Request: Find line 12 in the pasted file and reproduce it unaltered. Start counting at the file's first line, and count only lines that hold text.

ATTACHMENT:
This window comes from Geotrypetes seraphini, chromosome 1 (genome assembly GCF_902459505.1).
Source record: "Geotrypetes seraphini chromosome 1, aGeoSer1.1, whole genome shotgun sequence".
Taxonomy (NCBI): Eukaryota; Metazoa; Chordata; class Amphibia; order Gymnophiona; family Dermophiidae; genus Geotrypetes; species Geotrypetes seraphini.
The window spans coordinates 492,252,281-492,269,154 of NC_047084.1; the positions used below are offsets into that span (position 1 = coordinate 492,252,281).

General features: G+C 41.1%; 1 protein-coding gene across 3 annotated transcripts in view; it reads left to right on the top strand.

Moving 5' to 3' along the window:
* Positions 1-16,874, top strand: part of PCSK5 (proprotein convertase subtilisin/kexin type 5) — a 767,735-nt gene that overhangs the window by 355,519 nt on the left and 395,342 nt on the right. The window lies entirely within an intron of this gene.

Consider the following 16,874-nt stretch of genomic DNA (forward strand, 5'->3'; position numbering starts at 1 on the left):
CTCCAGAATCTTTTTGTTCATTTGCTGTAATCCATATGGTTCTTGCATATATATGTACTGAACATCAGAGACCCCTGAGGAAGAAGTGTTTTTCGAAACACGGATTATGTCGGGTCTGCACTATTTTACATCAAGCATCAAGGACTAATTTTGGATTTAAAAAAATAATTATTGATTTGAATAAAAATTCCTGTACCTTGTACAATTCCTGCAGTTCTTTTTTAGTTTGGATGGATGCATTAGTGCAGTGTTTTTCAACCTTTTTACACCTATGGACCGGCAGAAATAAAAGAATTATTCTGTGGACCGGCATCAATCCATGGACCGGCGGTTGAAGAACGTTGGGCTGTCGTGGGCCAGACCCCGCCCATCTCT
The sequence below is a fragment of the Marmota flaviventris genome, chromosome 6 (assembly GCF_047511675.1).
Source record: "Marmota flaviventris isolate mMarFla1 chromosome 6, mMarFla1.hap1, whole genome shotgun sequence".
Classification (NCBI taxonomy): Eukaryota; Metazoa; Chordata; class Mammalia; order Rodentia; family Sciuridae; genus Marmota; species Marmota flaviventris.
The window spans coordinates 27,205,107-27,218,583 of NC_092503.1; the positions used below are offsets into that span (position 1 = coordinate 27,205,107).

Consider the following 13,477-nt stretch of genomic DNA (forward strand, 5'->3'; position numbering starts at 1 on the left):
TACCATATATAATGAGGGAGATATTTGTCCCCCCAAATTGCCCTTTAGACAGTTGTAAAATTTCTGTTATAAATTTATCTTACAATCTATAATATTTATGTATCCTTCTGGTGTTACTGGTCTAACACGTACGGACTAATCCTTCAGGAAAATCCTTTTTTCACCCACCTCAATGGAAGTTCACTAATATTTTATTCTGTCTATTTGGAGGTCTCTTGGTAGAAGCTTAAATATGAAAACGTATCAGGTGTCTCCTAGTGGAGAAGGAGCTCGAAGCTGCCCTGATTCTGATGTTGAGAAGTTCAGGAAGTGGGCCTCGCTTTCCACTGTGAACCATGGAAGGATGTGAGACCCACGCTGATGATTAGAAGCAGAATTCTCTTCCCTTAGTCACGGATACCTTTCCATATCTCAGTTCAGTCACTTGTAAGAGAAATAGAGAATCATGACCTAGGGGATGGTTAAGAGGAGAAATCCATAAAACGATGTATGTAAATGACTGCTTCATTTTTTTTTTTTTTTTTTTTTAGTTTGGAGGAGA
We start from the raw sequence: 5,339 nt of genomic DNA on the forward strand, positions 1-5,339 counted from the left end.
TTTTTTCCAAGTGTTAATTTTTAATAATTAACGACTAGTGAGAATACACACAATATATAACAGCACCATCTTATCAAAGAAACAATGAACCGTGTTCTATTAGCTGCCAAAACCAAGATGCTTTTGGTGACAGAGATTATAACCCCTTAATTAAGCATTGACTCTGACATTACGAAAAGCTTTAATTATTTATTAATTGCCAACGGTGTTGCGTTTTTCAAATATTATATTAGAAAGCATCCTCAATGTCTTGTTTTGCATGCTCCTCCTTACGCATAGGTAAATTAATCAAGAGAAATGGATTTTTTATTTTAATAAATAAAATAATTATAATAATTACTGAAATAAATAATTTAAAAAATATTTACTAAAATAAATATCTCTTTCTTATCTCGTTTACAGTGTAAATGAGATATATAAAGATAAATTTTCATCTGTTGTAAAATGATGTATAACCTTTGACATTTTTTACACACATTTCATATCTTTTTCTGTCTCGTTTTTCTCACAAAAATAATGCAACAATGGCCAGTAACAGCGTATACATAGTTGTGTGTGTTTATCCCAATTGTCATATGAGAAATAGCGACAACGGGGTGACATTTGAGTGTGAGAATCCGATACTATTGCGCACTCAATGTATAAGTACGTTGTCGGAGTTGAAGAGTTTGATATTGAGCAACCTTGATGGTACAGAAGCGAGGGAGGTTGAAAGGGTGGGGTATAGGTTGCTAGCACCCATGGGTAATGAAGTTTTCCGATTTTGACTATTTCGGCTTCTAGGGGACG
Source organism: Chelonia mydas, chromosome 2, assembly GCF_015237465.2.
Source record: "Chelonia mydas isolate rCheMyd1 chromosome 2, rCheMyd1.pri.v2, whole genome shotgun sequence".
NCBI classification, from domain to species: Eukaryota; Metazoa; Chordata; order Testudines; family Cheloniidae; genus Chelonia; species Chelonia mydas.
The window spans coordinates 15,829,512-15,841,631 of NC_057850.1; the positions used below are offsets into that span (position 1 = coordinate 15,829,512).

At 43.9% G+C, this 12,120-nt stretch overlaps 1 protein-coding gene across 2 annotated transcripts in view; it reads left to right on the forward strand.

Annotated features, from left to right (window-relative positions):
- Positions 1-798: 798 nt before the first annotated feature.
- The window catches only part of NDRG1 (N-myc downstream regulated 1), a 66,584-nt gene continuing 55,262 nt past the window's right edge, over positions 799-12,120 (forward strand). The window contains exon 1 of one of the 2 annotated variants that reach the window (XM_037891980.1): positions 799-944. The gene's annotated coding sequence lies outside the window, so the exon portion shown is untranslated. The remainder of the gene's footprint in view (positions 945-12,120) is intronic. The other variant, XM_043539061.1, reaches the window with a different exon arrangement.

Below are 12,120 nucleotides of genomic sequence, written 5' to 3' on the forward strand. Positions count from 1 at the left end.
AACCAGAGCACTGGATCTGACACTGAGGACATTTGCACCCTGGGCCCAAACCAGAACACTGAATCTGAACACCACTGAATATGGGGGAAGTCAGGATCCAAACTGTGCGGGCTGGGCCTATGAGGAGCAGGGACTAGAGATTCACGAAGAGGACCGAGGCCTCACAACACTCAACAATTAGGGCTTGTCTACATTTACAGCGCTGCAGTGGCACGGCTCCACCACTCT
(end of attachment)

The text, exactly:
Classification (NCBI taxonomy): Eukaryota; Metazoa; Chordata; class Mammalia; order Rodentia; family Sciuridae; genus Marmota; species Marmota flaviventris.